Commonwealth v. Douglas

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Justia Opinion Summary

The Supreme Court affirmed in part and reversed in part the decision of the Court of Appeals, holding that Defendant was entitled to a new persistent felony offender (PFO) and sentencing trial because because the proceedings were fundamentally unfair.

A jury found Defendant guilty of robbery and two counts of kidnapping and found Defendant to be a PFO. On appeal, the Supreme Court reversed the two kidnapping charges, but before Defendant was retried on the kidnapping charges, he filed a RCr 11.42 motion alleging that he received ineffective assistance of counsel stemming from a juror’s presence on the jury who was biased toward Defendant. The circuit court denied the motion. The Court of Appeals reversed and remanded for a new trial. The Supreme Court held (1) the guilt phase of trial was not fundamentally unfair where no one knew of the juror’s bias toward Defendant during voir dire or the guilt phase of the trial; but (2) once the juror realized that he was Defendant’s former victim prejudice could be presumed, and Defendant was entitled to a new PFO and sentencing trial.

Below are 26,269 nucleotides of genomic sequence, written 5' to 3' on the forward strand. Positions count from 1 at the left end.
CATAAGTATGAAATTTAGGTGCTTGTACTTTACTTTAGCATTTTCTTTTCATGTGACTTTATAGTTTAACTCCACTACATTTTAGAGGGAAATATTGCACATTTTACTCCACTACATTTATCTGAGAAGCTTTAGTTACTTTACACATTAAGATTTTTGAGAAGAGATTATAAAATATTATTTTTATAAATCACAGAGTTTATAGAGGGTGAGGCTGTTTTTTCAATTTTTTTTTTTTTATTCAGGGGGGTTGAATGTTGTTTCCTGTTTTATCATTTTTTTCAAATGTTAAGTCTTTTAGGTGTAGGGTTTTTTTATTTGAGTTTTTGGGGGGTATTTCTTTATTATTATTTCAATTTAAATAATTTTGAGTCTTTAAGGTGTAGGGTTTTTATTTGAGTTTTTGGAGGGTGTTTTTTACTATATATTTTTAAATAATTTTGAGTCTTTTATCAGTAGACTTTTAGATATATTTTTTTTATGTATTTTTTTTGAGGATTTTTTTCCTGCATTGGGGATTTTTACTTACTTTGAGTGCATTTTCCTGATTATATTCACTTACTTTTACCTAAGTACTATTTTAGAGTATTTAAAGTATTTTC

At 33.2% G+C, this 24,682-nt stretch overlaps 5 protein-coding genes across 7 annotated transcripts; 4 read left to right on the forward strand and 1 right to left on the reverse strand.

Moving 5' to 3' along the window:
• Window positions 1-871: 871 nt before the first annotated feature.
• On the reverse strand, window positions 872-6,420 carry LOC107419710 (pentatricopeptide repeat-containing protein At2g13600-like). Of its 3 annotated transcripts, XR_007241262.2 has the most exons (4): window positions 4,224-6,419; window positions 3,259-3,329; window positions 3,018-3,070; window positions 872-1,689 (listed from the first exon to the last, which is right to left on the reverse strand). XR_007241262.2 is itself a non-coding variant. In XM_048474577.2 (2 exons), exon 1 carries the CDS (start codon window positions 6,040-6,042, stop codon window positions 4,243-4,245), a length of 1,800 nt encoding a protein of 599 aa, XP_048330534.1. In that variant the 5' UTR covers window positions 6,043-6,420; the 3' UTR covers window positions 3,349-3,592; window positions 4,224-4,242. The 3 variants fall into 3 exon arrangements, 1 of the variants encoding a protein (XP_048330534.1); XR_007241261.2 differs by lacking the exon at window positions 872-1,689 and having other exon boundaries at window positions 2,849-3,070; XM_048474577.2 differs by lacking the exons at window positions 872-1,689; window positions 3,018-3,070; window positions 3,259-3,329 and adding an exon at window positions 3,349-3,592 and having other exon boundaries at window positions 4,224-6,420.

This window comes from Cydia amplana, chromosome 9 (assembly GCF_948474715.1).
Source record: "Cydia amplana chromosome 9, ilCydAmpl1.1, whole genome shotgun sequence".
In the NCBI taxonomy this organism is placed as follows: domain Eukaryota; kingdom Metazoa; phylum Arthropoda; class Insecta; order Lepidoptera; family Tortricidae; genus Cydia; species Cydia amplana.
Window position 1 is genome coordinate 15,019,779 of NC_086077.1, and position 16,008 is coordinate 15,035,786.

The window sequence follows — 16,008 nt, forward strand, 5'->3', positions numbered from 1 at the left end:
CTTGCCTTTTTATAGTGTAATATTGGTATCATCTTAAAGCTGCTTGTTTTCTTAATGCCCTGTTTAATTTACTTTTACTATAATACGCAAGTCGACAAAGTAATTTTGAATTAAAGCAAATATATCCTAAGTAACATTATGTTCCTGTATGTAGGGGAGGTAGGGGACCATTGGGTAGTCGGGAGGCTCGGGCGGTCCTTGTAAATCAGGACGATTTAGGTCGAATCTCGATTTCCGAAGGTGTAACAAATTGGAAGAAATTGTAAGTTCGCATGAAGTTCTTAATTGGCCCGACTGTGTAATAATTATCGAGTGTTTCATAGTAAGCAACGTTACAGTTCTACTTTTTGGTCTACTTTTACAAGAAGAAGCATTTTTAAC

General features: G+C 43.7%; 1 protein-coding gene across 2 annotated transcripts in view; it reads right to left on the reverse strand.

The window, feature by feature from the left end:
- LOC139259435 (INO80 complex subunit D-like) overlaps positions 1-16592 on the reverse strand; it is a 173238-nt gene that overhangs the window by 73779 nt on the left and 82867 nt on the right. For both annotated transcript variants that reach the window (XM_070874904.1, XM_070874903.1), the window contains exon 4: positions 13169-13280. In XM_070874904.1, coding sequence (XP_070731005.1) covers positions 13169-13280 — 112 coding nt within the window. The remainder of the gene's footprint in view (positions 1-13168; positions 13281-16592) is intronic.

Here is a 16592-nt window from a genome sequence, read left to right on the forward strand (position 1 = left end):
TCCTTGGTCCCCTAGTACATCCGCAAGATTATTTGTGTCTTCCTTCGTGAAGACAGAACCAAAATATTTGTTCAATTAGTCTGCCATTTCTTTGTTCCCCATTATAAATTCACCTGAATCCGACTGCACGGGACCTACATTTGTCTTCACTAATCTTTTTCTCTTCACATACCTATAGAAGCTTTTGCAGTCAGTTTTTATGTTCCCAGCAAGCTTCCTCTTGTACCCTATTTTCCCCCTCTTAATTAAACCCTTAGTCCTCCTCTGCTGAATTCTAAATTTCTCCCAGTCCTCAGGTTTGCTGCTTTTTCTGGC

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RENDERED: AUGUST 16, 2018 TO BE PUBLISHED 2017-SC-000024-DG COMMONWEALTH OF KENTUCKY V. APPELLANT ON REVIEW FROM COURT OF APPEALS CASE NO. 2014-CA-000381-MR JEFFERSON CIRCUIT COURT NO. 05-CR-002357 JOHNNIE DOUGLAS APPELLEE OPINION OF THE COURT BY JUSTICE CUNNINGHAM AFFIRMING IN PART AND REVERSING IN PART On February 24, 2005, Appellant, Johnnie Ray Douglas, robbed a Check Advance store in Louisville, Kentucky, at gunpoint. He left the clerk handcuffed to a pipe. On June 25, 2005, Douglas robbed $2,700 cash from Cash Tyme at gunpoint. This was another check-cashing business just up the road from his prior robbery. His unidentified accomplice left two Cash Tyme employees tied up in a back room. The victims and other eyewitnesses identified Douglas as one of the robbers. On August 4, 2005, a Jefferson County grand jury indicted Douglas on multiple counts relating to the two incidents: two counts of first-degree robbery, three counts of kidnapping, one count of being a first-degree Persistent Felony Offender (“PFO”), and two counts of possession of a firearm by a convicted felon. The latter charges stemmed from Douglas’ prior convictions, including his conviction for a bank robbery in 1985. Ultimately, the two charges of possession of a firearm by a convicted felon were severed. Voir dire was conducted in 2006 to empanel a jury. During voir dire. Juror 151651 (henceforth “juror”) informed counsel and the trial judge that he had been the victim of an armed robbery when he worked as a bank teller many years ago. The only follow-up question anyone asked him was whether he could be fair despite his personal experience, to which he answered in the affirmative. Later, defense counsel attempted to use a peremptoiy strike to remove that juror. However, counsel accidentally struck the juror sitting next to the juror in question instead. He had already used his allotted peremptory strikes and the trial judge denied his request for an additional peremptory strike. As a result, the juror at issue sat on the jury. There was overwhelming evidence of Douglas’ guilt at trial, including: eyewitness testimony from his robbery victims; testimony that an eyewitness tailed him after the Cash Tyme robbery and gave his vehicle’s description to the police; and the robbery weapon, about $1,200 cash, and other evidence obtained from his traffic stop. After hearing the evidence, the jury deliberated and returned guilty verdicts for one count of robbery and two counts of kidnapping. Then the jury heard evidence regarding Douglas’ PFO charge and the corresponding sentencing options. After further deliberation, the jury found Douglas to be a PFO and recommended an enhanced sentence of 35 years to run concurrently. Following the jury’s release, the juror in question approached the trial judge and informed him that a document introduced to the jury during the PFO consideration and sentencing phase—Douglas’ indictment for the 1985 bank robbery—listed that juror by name as the victim of the robbery. The juror told the judge that he did not recall Douglas being the man who robbed him until Douglas’ 1985 indictment refreshed his recollection during the PFO consideration and sentencing phase. Afterward, the judge informed Douglas, defense counsel, and the Commonwealth of the juror’s recollection. The judge instructed counsel to address the issue at the sentencing hearing. At the sentencing hearing, defense counsel told the judge that Douglas had decided to appeal his conviction rather than ask for a new trial based upon the potential bias of the juror at issue. The trial court adopted the jury’s recommended 35-year sentence. On a matter of right appeal to this Court, Douglas argued for reversal of his conviction because the jury was tainted by the juror in question. He alleged that the trial judge committed reversible error when he denied defense counsel’s request for an additional peremptory strike, so the juror could have been removed. We rejected his arguments because any issue related to the juiy’s composition was not preserved by post-verdict objections during the sentencing phase. Douglas v. Commonwealth, 2006-SC-000882-MR, 2007 WL 4462309, at *4 (Ky. Dec. 20, 2007). As noted, Douglas instructed defense counsel to make no post-verdict motions. Further, we held that the trial court acted within its discretion when it denied Douglas an extra peremptoiy strike. Douglas, 2007 WL 4462309, at *4. In so ruling, we noted that, at the time Douglas requested an additional peremptory strike, everyone knew the juror at issue was a bank robbery victim, but no one knew that he was Douglas ’ former victim. Considering the juror’s statement that he could be fair and impartial, we held that the juror’s disclosures up to that point were not disqualifying. Although we reversed the two kidnapping charges against Douglas and remanded them for a new trial to consider exemptions to the kidnapping instructions, we upheld his conviction and enhanced PFO sentence for first-degree robbery. Id. at * 11. After we rendered our opinion on Douglas’ direct appeal, and before he was retried on the kidnapping charges, he filed an RCr 11.42 motion pro se in 2009 and requested new counsel. The trial court appointed counsel from the Kentucky Department of Public Advocacy (“DPA”), who filed a supplemental motion. These motions alleged Douglas received ineffective assistance of counsel for two reasons: (1) for counsel’s alleged failure to properly question the juror at issue during voir dire about the details of the robbeiy he was the victim of; and (2) for counsel’s failure to move for a new trial when the juror revealed he was a victim of Douglas’ prior robbery, rather than appealing on an unpreserved issue. In 2014, the circuit court held a hearing and denied Douglas’ RCr 11.42 motion. The circuit court concluded that even though defense counsel was likely deficient for failing to ask the juror follow-up questions, Douglas was not prejudiced by counsel’s deficient performance. The circuit court further reasoned that the overwhelming evidence against Douglas meant he was likely to be convicted. Thus, the court said the juror did not affect the trial’s outcome. Lastly, the circuit court found that defense counsel’s decision to appeal the case rather than move for a new trial was a trial strategy that Douglas could not attack under RCr 11.42. Douglas appealed the circuit court’s denial of his RCr 11.42 motion to the Kentucky Court of Appeals. On appeal, the court reversed the circuit court and remanded Douglas’ case for a new trial. The court agreed that defense counsel should have questioned the juror further to determine if his robbery was connected to Douglas’ former robbery. However, the Court of Appeals found that the presence of a biased juror like the juror in question is a structural error from which prejudice is presumed. Moreover, the court stated that, even if the error were not structural, Douglas’ relationship to the juror was sufficient proof of prejudice to warrant reversal. Further, the court proposed that defense counsel’s failure to move for a new trial was ineffective assistance, rather than a sound trial strategy. The Commonwealth petitioned this Court for discretionary review of this case, which we granted. Analysis Structural Error and Harmless Error Defendants are guaranteed the right to an impartial jury by the Sixth Amendment to the United States Constitution, as well as Seetions Seven and Eleven of the Kentucky Constitution. Denial of a defendant’s right to an impartial jury is a structural error. Hayes v. Commonwealth, 175 S.W.Sd 574, 586 (Ky. 2005). It is therefore not subject to harmless error analysis, as prejudice is presumed. See Shane v. Commonwealth, 243 S.W.Sd 336, 341 (Ky. 2007) (“Harmless error analysis is simply not appropriate where a substantial right is involved.”). “[T]he defining feature of a structural error is that it ‘affect[s] the framework within which the trial proceeds,’ rather than being ‘simply an error in the trial process itself.’ For the same reason, a structural error ‘def[ies] analysis by harmless error standards.”’ Weaver v. Massachusetts, 137 S.Ct. 1899, 1907-08 (2017) (internal citations omitted). For instance, “[f|ailure to remove biased jurors taints the entire trial,” Wolfe v. Brigano, 232 F.3d 499, 503 (6th Cir. 2000), and prejudice is presumed from such a deprivation of a defendant’s right to an impartial jury. The test for harmless error “is whether it appears ‘beyond a reasonable doubt that the error . . . did not contribute to the verdict obtained.’” Stewart v. Commonwealth, 306 S.W.3d 502, 508 (Ky. 2010) (quoting Neder v. United States, 527 U.S. 1, 2 (1999)). Right to Impartial Jury For his first argument, Douglas alleges that his Sixth Amendment right to an impartial jury was violated when the trial court permitted the juror in question to be empaneled on the jury. Attendant to this issue is an ineffective assistance claim that defense counsel failed to strike the juror or to move the court to strike the juror for cause. Douglas argues that these are both structural errors. “[P]art of the guarantee of a defendant’s right to an impartial jury is an adequate voir dire to identify unqualified jurors.” Fields v. Commonwealth, 274 S.W.3d 375, 393 (Ky. 2008) (quoting Morgan v. Illinois, 504 U.S. 719, 729 (1992)) (overruled on other grounds by Childers v. Commonwealth, 332 S.W.3d 64 (Ky. 2010)). Here, the trial court provided the parties with voir dire to empanel a jury. Foremost, it is important to emphasize that the trial court and counsel were unaware that the juror in question was one of Douglas’ former robbery victims until the sentencing phase of the trial. To that end, the juror himself stated that he was unaware of his relationship with Douglas until the jury deliberated whether to recommend an enhanced sentence based on Douglas’ PFO status—after the guilt phase had concluded. We find that the Court of Appeals erred in ruling that bias could be presumed against Douglas by the juror. It was not an abuse of discretion for the court to not strike the juror because he was a robbery victim. The juror stated during voir dire that he could be an impartial juror despite having been a robbery victim. 7 As such, the juror in question lacked prejudice in the guilt phase. There is no evidence in the record that shows the juror was biased against Douglas during the guilt phase of the trial. The only evidence that the juror was aware Douglas had robbed him twenty-one years prior appeared during sentencing— after the juiy had rendered its guilty verdict. Because the court, the parties, and the juror himself were unware of the juror’s bias against Douglas, we do not find that Douglas’ right to a fair trial was impeded. Since the juror’s presence on the jury was not structural error, we analyze the trial court’s actions for an abuse of discretion under harmless error analysis. As such, we reaffirm our holding in Douglas’ matter of right appeal: the trial court did not abuse its discretion by not declaring a mistrial during the guilt phase. “A trial court is authorized to use its discretion to declare a mistrial only when there is a manifest necessity, when the right to a fair trial has been infringed upon and the prejudicial event cannot otherwise be remedied.” Gray v. Commonwealth, 534 S.W.3d 211, 215 (Ky. 2017). Through the guilt phase, there was no manifest necessity to protect Douglas’ right to a fair trial. Because Douglas has not shown a reasonable probability of a different outcome but for defense counsel's failure to question the juror or to request a new trial, he is not entitled to a new trial. The guilt phase of the trial was not fundamentally unfair. In Douglas’ matter of right appeal, we held that his argument based on Morgan v. Commonwealth, 189 S.W.3d 99 (Ky. 2006) (overruled by Shane, 243 S.W.3d at 341)—claiming the sentencing jury was tainted—was unpreserved 8 and misplaced. However, given the U.S. Supreme Court’s precedent in Weaver, combined with this Court’s precedent in Shane overruling Morgan, it is clear that the taint in the sentencing jury was a structural error for which harmless error analysis is inappropriate. Thus, we must now assess his claim of a tainted PFO and sentencing jury for structural error under Weaver, rather than the harmless error analysis from Morgan that we conducted in Douglas’ matter of right appeal. The juror’s realization that he was Douglas’ former victim made the penalty phase fundamentally unfair. Once the trial court and counsel learned about the juror’s bias after the PFO and sentencing trial, a mistrial should have been entered and a new PFO and sentencing trial held. It is unreasonable to believe that Douglas was not prejudiced by a former victim—who realized he was Douglas’ victim—sitting on the jury that decided whether his sentence warranted PFO enhancement. Nothing short of a retrial of the sentencing phase PFO consideration with a newly-empaneled jury will remedy the prejudice Douglas suffered. See Gray, 534 S.W.3d at 215. Right to Effective Assistance of Counsel For his second argument, Douglas alleges that his Sixth Amendment right to the effective assistance of counsel was violated when his attorney acquiesced with the prosecutor to permit the trial court to not declare a mistrial for empaneling the juror in question. Douglas argues that his trial counsel provided ineffective assistance by failing to seek post-verdict relief after learning from the court that the juror at issue was a victim of Douglas’ other robbery in 1985. In support of his ineffective assistance claim, Douglas cites Weaver for the proposition that an ineffective assistance claim pertaining to the right to an impartial jury raises a structural error. In Weaver, the U.S. Supreme Court broadly defined structural error analysis. However, contrary to Douglas’ view, the U.S. Supreme Court did not hold that all errors during jury selection amount to structural errors. Rather, Weaver dealt specifically with the deprivation of the Sixth Amendment right to a public trial, which the high court held does not create a presumption of prejudice for an ineffective assistance of counsel claim. Weaver, 137 S.Ct. at 1912-13. Even though we find that Weaver clarifies that a biased juror’s participation during sentencing is a structural error, we are not persuaded that structural error analysis applies to all claims of ineffective assistance dealing with jury selection. Therefore, we review defense counsel’s alleged errors under a harmless error standard. However, since Douglas expressly declined to move for a new trial or other post-verdict grounds for relief, this error is unpreserved. Thus, the proper inquiry is whether the error is a palpable. RCr 10.26. In order for a client to establish that his counsel was ineffective under Strickland v. Washington, 466 U.S. 668 (1984), he or she must demonstrate: (1) counsel’s representation was deficient; and (2) the client suffered actual prejudice as a result of the alleged ineffective assistance. Id. at 687. 10 Defense counsel did not move to strike the juror for cause during voire dire, as the court and the parties were unaware of the juror’s bias at the time. That was no error. Additionally, while defense counsel erred in mistakenly striking another juror instead of the juror in question, counsel’s error did not entitle Douglas to additional peremptory challenges. Despite this procedural error on the part of defense counsel, failure to strike the juror at issue did not subject Douglas to actual prejudice until the penalty phase. Douglas still received a fair jury trial through the guilt phase because the juror was objectively unbiased until sentencing, when he realized that Douglas was the man who robbed him. Finally, Douglas argues that defense counsel’s failure to seek post-verdict relief upon learning the juror was biased amounted to ineffective assistance. However, at the sentencing hearing, defense counsel stated that he and Douglas had discussed which avenue to take upon learning of the juror’s bias, and that Douglas had directed that they proceed with an appeal rather than seek a new trial. Douglas cannot now claim that his attorney provided him with ineffective assistance by following his direction as part of their trial strategy. Conclusion For the foregoing reasons, we hereby affirm the decision of the Court of Appeals in part and reverse in part. Prejudice could not be presumed from the juror’s presence on the jury because no one knew of his bias toward Douglas during voir dire or the guilt phase of the trial—including the juror himself. 11 However, once the juror realized his relationship with Douglas and so informed the court, prejudice could be presumed. Therefore, Douglas is entitled to a new PFO and sentencing trial because those proceedings were fundamentally unfair. All sitting. Minton, C.J.; Cunningham, Hughes, Keller, VanMeter, and Venters, JJ., concur. Wright, J., concurs in result only. COUNSEL FOR APPELLANT: Andy Beshear Attorney General of Kentucky Thomas Allen Van De Rostyne Assistant Attorney General COUNSEL FOR APPELLEE: Robert C. Garrison Assistant Public Advocate 12